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Blog > Issues > Property Rights > Seattle Robs Landlords of Right to Choose Tenants on Courting Liberty podcast

Seattle Robs Landlords of Right to Choose Tenants on Courting Liberty podcast

March 29, 2017 I By PACIFIC LEGAL FOUNDATION

In this week’s episode of Courting Liberty, PLF’s Director of Communications Harold Johnson interviews PLF Northwest Center Attorney Ethan Blevins and PLF Client MariLyn Yim about the challenging of Seattle’s new mandate forcing landlords to rent to the first qualified person who applies for a unit. By denying owners the freedom to choose among qualified applicants and to exercise nondiscriminatory discretion about who will live in their units, the “first in time” rule violates state constitutional protections for property rights.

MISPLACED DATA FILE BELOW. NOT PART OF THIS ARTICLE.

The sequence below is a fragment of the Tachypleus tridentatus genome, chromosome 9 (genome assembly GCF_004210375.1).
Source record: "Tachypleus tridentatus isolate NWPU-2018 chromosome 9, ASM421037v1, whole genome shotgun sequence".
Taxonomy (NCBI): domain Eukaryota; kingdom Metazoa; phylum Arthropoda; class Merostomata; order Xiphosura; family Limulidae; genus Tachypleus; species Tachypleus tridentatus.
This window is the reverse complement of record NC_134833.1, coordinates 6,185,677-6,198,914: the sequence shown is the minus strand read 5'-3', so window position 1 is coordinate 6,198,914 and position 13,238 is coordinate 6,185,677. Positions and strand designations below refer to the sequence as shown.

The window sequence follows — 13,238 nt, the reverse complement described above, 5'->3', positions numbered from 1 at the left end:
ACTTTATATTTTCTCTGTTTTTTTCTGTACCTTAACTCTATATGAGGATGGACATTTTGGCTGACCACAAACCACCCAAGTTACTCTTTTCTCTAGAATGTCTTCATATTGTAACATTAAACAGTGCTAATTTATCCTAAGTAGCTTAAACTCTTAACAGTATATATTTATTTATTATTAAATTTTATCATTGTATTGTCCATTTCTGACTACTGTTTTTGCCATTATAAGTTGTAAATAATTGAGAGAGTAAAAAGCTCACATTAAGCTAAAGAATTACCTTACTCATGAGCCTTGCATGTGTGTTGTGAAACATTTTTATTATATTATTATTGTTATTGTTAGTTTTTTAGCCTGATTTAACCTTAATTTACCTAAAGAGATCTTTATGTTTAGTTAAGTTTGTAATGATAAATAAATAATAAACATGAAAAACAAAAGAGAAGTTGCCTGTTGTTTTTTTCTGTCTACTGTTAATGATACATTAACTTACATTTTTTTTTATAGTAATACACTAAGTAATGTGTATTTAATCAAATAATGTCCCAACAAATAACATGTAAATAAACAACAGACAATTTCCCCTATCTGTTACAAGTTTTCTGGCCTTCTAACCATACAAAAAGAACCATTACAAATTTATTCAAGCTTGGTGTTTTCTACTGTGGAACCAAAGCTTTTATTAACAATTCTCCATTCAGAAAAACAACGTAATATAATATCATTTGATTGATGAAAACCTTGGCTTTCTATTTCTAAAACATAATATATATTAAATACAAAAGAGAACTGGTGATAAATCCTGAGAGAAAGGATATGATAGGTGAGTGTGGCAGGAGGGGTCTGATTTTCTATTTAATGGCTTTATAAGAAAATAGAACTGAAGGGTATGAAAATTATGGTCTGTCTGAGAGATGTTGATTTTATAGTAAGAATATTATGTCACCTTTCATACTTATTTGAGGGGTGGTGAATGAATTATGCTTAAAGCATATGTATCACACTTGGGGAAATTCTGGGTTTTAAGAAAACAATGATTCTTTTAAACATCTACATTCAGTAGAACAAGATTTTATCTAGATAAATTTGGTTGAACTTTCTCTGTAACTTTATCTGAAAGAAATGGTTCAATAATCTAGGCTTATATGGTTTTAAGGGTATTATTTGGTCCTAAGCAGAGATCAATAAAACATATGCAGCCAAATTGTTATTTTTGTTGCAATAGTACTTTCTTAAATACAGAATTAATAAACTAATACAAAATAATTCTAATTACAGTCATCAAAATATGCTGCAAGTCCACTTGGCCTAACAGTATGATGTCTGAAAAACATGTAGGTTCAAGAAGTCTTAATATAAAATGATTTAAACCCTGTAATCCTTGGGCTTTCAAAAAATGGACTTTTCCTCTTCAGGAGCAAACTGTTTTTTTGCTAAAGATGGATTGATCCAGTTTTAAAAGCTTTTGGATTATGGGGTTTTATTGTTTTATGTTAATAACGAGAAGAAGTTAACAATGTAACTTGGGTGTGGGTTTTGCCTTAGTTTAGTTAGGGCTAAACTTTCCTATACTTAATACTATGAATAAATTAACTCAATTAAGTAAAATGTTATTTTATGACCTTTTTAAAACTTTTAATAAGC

Enacted by the Seattle City Council on August 9, 2016, the “first in time” rule took effect on January 1. It amends Seattle’s Open Housing Ordinance to force landlords to rent to “the first prospective occupant meeting all the screening criteria necessary for the approval of the application.” (Council Bill 118755). The rule brands it an “unfair practice” for a landlord to choose among qualified tenants. Violators are subject to civil suit from would-be renters, as well as government financial penalties of as high as $55,000 for multiple alleged violations.

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